An annual USDA report indicates farmers are prepared to increase their soybean acreage this spring, while planting about the same acres of corn that they did in 2003.
WEST LAFAYETTE, Ind. – An annual USDA report indicates farmers are prepared to increase their soybean acreage this spring, while planting about the same acres of corn that they did in 2003.
A companion USDA report might convince them otherwise, said Chris Hurt, a Purdue University agricultural economist.
The March 31 USDA Prospective Plantings Report projected a 3 percent increase in national soybean acreage, to a record 75.4 million acres.
National corn acreage is expected to inch up to 79 million acres.
Not adding up. Those numbers could change, based on a USDA grain stocks report issued the same day. That report revealed soybean stocks aren’t as tight as previously believed.
The USDA estimated that there are about 40 million bushels more soybeans than had been anticipated.
The news should bring soybean prices down and encourage farmers to grow more corn this year, Hurt said.
Corn incentive. “The recognition that there may be 40 million bushels more of old-crop soybeans tells us producers need to be given an incentive to plant a bit more corn in the United States in 2004,” he said.
“I think what we’ll see is new-crop soybean prices decreasing relative to new-crop corn, which will convince a few more farmers that we need more corn acreage.
“The bean acreage is not going to be quite as critical as what we thought.”
Prices falling. Soybean prices already are beginning to come down. Prices that had been at or above $10 a bushel before the grain stocks report fell 25 cents a bushel in the first hours of trading March 31.
Conversely, new-crop corn prices that were hovering around $3 a bushel rose 10 cents, boosting per-acre returns on average cropland by $14, Hurt said.
Hurt predicted soybean prices could tumble even more in the near term, as producers with old-crop beans rush to sell.
“We could see a bearish market for soybeans in the short run, although the bearishness will be tempered by the still-unresolved issues of just how much users must cut back this summer,” he said.
Planting intentions. The USDA placed quarterly soybean stocks at 906 million bushels. Although the estimate is about 40 million bushels larger than the previous projection, stocks are still 25 percent lower than one year ago.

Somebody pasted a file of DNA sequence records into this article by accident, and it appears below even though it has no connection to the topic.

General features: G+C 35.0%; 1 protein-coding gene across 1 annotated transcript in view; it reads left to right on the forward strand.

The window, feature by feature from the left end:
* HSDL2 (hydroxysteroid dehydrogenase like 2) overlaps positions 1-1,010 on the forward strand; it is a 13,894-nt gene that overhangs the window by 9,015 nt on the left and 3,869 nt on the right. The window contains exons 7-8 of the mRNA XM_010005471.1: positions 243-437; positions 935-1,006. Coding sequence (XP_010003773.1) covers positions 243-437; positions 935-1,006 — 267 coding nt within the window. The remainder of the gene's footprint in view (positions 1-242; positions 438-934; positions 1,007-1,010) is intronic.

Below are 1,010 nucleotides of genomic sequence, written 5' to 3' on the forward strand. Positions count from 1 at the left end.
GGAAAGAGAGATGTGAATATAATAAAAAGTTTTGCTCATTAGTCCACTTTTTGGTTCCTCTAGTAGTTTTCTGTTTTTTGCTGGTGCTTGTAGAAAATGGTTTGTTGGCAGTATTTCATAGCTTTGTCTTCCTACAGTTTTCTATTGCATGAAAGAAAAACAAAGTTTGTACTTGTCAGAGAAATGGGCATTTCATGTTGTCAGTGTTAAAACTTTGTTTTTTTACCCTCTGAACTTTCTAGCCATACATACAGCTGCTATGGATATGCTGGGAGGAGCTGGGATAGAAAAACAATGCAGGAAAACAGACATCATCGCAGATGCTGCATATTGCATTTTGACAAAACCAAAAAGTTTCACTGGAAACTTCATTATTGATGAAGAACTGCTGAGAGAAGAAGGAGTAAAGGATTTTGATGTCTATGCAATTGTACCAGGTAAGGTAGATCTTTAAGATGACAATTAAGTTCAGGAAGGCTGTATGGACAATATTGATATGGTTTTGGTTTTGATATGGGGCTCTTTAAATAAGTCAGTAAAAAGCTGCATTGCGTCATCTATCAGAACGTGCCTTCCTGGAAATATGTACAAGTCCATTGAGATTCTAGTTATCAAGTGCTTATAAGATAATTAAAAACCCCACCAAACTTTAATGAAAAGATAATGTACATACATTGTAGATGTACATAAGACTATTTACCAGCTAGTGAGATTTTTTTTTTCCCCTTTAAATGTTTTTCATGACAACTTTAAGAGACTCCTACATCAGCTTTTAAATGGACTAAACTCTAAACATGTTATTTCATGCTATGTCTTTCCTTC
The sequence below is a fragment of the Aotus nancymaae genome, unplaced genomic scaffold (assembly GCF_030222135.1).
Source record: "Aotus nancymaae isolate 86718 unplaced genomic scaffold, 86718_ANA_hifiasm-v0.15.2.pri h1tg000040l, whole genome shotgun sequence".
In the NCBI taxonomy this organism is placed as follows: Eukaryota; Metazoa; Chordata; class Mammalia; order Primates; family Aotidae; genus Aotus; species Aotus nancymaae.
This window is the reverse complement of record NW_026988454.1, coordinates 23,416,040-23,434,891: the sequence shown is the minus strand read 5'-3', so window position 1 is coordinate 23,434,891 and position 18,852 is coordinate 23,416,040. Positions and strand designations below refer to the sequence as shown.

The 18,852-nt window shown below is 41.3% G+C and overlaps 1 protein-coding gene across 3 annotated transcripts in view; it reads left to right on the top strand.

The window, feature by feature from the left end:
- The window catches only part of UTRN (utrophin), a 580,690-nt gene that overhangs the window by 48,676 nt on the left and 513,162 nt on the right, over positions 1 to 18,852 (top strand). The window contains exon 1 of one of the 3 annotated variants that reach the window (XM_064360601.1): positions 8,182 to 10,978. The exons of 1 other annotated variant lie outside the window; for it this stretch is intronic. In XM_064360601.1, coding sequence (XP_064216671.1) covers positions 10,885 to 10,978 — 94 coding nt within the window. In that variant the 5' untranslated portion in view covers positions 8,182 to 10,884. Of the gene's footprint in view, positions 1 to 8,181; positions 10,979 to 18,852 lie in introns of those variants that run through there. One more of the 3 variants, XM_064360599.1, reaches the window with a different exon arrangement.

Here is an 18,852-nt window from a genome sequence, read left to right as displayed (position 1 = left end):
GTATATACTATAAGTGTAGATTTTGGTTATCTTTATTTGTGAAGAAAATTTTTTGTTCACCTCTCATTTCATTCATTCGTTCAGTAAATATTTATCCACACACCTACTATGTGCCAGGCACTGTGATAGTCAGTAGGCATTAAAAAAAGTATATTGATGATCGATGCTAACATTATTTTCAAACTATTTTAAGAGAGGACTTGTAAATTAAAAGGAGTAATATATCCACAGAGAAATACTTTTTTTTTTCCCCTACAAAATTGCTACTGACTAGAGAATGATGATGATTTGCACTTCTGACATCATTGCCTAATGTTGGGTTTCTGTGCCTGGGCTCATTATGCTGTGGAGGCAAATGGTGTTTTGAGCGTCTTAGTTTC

The planting intentions report, based on farmer surveys, indicated that Indiana farmers expect to make no changes in their corn or soybean acreage from 2003.
The USDA said producers will plant 5.6 million acres of corn and 5.45 million acres of soybeans this spring.
In Ohio, farmers are projected to increase corn planting by 100,000 acres, to 3.4 million acres. Soybean acreage is expected to reach 4.35 million acres, up 50,000 acres, according to the USDA.
More or less. High recent soybean prices motivated farmers to tell USDA they’ll plant more soybeans this spring, Hurt said.
Another factor restricting corn intentions is rising fuel and nitrogen fertilizer prices, which increase anticipated corn costs more than soybeans.
The grain stocks report, along with the forecast of lower soybean prices, should cause farmers to consider more corn acres.
Some might be able to shift some acres back to corn but many will not, Hurt said.
“We’re right on the verge of the planting season, so many producers are locked in, in terms of fertilizer purchases and seed purchases,” he said.
“So at the margin there will be some ability to adjust, but it’s not going to be very large.”
Still adjusting. “If the planting intentions numbers are a bit out of line, there can still be some adjustment made. We don’t have to see a lot of adjustment, but we probably need to shift a half million or a million acres over to corn from soybeans in the United States.
“The market price will try to provide the incentive to do that over the next few days and weeks.”
The USDA prospective plantings and grain stocks reports are available online.
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